Thursday February 27, 2020

Reforming healthcare system: AAP government to set up patient welfare committees in Delhi hospitals

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By Newsgram Staff Writer

To deal with the public grievances on various health and medical issues, Arvind Kejriwal led Aam Aadmi Party today announced plans to set up patient welfare committees at all government hospitals in Delhi.

Under this plan,  there will be 38 such committees in the government hospitals which will be headed by the local MLAs of the area. The representatives of the public will get an office space in the hospital premises to address the concerns of the patients.

Elaborating on how these welfare groups will benefit the people, the state Health Minister Satyendra Jain said,” The role of the committees will be to deal with day to day public grievances and resolve these issues at local level. Decisions on issues like lack of medicines, cleanliness and treatment will be taken on the spot by these committees.”

The patient welfare committees will ensure community participation and monitor functioning of health care facilities, the minister said.

The Health Minister also announced the plans of setting up 10 district committees to monitor the condition of dispensaries and other health programmes in the national capital.

“These district committees will ensure that the dispensaries across the city have all the essential medicines and cater to the medical needs of the public,” Jain said, and added that these groups will also look after the health programmes launched for public welfare in the city.

Talking about the state government’s immunization programme, Jain said that Delhi government has given de-worming medicines to 35 lakh students (1 to 19-years of age) under the immunization programme called Indradhanush Kawach.

“This immunization programme is being held in all parts of the city and the idea is to strengthen it in the coming months. This month we held it at 700-800 centers but we plan to take this number to 1,000. Our target is that 100 per cent kids of the city are immunized,” Jain said.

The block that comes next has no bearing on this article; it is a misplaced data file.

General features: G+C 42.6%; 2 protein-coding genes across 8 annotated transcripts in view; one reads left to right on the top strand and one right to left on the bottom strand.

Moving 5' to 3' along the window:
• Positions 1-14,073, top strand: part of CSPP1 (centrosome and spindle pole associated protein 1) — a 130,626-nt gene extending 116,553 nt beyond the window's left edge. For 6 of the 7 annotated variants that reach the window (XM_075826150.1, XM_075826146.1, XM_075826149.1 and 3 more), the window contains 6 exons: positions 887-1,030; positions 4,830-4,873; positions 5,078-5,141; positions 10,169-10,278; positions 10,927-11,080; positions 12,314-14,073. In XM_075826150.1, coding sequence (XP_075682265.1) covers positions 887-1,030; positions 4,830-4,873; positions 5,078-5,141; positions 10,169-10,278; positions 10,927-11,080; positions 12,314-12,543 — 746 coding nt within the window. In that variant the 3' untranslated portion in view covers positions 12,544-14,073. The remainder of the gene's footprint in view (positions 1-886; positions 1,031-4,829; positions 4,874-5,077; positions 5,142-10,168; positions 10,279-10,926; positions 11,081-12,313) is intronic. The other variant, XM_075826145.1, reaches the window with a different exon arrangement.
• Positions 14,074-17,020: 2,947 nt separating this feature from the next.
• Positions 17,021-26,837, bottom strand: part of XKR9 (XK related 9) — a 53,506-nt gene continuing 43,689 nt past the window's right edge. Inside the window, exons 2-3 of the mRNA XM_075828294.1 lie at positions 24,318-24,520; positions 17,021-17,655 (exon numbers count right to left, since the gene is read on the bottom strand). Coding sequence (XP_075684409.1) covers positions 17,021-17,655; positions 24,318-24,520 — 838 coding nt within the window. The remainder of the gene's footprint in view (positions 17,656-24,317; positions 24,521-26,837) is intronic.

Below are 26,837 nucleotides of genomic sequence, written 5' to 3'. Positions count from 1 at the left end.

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Cannabis Use More Common Among Elderly People: Study

Cannabis use rises among the elderly, finds study

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Cannabis use continues to increase in popularity among adults of 65 years of age and older in the United States. Pixabay

Cannabis use continues to increase in popularity among adults of 65 years of age and older in the United States, according to a new study. This a recent health news

Published in JAMA Internal Medicine, the study from NYU Grossman School of Medicine estimates that cannabis use in adults aged 65 and older increased from 2.4 percent to 4.2 percent in the United States — a significant increase of 75 percent — between 2015 and 2018.

With the legalization of marijuana for medical and recreational purposes in many states in the US, medical professionals are studying its use in treating a number of chronic health conditions. Since 1996, 31 states have legalized medical marijuana, while 11 states and Washington DC have legalized recreational use.

The survey categorized cannabis use by asking whether marijuana, hashish, pot, grass, or hash oil was either smoked or ingested.

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Women, and individuals who were married, had a college degree, or had higher income also significantly increased their cannabis use. Pixabay

Researchers observed trends in prevalence of past-year cannabis use, broken down by sociodemographic background, chronic disease, healthcare utilization, and other substance use among adults age 65 and older, in the United States, between 2015 and 2018.

Certain subsets of this population saw an even higher rise in prevalence. For example, researchers estimated that past-year use more than doubled by older adults with diabetes, among those who have received mental health treatment, and those reporting past-year alcohol use.

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Women, and individuals who were married, had a college degree, or had higher income also significantly increased their cannabis use.

Researchers say they next plan to acquire more detailed information about how medical marijuana affects older populations, its risks and side effects. (IANS)